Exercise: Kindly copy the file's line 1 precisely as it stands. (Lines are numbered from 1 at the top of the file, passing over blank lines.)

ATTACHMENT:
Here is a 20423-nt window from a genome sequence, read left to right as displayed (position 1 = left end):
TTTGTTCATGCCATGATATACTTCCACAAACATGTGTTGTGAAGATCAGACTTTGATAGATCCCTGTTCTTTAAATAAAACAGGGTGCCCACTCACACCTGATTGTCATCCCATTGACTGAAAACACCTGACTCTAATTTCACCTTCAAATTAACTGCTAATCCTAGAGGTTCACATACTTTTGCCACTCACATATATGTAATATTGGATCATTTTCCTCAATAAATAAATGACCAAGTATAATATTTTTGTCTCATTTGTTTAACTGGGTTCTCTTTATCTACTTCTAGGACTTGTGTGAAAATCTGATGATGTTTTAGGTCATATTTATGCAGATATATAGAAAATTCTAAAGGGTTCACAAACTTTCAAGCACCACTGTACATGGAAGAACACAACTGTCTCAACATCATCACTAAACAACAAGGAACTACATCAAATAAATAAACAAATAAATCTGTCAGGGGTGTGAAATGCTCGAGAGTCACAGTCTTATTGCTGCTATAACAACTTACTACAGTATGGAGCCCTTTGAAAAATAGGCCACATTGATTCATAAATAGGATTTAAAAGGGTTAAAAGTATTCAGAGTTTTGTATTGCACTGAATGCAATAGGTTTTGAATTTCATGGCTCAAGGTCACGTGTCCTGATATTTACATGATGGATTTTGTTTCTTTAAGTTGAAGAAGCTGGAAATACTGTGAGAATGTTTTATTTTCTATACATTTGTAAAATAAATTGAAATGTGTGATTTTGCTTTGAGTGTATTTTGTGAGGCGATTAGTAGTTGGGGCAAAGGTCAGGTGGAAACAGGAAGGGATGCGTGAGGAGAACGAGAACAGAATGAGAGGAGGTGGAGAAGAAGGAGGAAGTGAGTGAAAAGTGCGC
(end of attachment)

Here is a 20423-nt window from a genome sequence, read left to right as displayed (position 1 = left end):